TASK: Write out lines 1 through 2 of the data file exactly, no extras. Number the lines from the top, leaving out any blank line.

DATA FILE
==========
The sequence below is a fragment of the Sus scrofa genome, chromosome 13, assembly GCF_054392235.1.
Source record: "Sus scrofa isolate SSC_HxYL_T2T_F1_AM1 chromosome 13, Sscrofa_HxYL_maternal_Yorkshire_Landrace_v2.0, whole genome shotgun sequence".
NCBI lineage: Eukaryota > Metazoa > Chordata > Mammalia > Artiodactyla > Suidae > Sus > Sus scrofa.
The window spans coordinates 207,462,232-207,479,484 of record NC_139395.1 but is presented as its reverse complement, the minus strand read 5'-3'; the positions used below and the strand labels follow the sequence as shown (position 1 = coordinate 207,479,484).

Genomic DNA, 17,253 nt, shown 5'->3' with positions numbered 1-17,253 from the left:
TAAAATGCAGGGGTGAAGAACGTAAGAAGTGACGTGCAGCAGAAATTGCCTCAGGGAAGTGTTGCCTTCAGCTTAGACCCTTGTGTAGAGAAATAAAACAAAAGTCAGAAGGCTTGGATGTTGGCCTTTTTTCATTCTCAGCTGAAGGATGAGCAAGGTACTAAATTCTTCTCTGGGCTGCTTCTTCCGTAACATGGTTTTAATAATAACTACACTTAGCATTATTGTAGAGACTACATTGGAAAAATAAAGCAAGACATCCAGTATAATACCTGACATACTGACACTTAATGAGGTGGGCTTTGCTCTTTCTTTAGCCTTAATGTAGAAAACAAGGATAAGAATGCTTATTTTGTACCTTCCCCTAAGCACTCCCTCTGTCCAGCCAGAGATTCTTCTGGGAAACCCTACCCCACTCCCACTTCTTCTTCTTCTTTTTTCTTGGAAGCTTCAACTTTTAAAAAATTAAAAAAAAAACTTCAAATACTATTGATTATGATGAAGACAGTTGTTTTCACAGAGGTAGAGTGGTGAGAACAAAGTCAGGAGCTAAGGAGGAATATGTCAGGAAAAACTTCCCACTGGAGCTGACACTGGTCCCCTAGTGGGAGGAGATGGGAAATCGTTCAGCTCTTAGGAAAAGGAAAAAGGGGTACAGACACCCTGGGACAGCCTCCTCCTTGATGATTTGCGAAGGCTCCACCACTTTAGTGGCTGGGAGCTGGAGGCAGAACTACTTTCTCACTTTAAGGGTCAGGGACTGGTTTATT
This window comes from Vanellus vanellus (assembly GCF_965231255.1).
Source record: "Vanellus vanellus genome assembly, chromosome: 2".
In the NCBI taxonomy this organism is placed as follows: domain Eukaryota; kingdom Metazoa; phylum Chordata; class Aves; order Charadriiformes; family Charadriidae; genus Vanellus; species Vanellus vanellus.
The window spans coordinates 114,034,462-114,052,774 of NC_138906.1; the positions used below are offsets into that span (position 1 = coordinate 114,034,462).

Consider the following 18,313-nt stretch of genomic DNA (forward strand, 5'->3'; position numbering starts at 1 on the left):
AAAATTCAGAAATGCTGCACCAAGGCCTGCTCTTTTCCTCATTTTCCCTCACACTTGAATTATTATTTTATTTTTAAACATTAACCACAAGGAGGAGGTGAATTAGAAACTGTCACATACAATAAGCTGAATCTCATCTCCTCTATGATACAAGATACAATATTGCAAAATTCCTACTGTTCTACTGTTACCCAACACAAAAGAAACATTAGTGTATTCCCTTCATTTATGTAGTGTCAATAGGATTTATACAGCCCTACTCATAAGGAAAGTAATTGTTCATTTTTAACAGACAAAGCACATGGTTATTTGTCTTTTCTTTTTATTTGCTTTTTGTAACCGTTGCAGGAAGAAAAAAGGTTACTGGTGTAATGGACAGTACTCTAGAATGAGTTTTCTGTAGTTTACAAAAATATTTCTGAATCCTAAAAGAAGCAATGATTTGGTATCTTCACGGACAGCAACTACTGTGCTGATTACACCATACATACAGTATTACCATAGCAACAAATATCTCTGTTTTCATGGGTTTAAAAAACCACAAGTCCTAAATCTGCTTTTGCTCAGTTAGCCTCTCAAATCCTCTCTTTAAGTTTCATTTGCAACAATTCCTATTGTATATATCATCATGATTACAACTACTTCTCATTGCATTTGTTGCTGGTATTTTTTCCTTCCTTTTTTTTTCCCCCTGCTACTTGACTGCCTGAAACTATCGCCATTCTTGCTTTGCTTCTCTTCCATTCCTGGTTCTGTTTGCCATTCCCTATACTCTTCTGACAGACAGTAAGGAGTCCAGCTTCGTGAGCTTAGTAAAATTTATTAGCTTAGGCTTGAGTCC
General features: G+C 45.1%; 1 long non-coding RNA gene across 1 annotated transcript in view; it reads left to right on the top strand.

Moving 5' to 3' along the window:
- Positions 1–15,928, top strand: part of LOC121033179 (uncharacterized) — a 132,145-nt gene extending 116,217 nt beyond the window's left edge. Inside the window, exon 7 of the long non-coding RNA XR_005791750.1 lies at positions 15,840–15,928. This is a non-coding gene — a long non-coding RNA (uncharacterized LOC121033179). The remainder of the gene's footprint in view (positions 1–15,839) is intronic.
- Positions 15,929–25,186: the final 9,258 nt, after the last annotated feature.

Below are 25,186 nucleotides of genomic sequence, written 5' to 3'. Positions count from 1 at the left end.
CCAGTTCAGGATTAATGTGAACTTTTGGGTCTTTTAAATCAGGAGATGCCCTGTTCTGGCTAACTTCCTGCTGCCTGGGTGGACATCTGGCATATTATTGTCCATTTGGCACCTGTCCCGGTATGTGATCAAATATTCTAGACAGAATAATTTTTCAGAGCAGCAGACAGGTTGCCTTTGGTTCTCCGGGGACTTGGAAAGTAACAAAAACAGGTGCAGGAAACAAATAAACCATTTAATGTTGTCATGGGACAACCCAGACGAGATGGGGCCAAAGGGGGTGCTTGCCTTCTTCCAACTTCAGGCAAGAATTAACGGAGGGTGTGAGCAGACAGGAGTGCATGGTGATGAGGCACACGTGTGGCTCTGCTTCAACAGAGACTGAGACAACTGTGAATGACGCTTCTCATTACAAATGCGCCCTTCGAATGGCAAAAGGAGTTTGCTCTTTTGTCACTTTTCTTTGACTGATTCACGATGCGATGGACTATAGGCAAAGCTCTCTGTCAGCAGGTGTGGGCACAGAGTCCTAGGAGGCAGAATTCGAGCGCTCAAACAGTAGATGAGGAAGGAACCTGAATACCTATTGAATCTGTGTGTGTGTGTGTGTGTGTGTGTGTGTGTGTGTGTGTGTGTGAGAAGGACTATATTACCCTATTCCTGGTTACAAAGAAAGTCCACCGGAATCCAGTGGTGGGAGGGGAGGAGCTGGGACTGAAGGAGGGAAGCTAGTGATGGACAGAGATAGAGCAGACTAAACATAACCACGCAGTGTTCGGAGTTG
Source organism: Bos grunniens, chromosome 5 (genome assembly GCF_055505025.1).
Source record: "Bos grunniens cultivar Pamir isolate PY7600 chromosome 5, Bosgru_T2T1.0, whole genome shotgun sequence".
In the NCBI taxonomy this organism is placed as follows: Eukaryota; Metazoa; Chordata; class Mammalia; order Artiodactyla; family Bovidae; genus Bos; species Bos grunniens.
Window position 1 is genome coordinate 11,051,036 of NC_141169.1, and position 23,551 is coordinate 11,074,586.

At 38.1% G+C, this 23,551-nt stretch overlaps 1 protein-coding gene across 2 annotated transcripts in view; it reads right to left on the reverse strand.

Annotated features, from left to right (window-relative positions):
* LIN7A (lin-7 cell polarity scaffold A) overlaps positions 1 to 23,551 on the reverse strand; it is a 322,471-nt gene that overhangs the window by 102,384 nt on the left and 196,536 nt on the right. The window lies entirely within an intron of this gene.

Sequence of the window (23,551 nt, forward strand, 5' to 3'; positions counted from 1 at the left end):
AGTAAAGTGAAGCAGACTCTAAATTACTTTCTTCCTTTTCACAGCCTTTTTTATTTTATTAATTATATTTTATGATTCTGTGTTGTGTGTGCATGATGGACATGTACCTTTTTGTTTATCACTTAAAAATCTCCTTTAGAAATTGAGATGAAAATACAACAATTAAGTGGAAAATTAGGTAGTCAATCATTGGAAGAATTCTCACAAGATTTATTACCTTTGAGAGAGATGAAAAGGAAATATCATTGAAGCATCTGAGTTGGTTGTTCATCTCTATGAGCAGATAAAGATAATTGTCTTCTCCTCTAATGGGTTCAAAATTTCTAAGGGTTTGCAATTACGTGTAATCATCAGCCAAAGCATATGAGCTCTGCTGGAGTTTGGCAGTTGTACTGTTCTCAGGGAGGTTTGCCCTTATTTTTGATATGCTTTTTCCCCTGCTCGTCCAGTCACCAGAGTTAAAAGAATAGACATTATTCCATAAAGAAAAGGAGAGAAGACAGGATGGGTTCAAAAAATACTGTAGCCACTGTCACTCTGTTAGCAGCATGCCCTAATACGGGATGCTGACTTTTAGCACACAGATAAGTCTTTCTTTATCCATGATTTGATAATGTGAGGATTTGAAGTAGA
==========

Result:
The sequence below is a fragment of the Sus scrofa genome, chromosome 13, assembly GCF_054392235.1.
Source record: "Sus scrofa isolate SSC_HxYL_T2T_F1_AM1 chromosome 13, Sscrofa_HxYL_maternal_Yorkshire_Landrace_v2.0, whole genome shotgun sequence".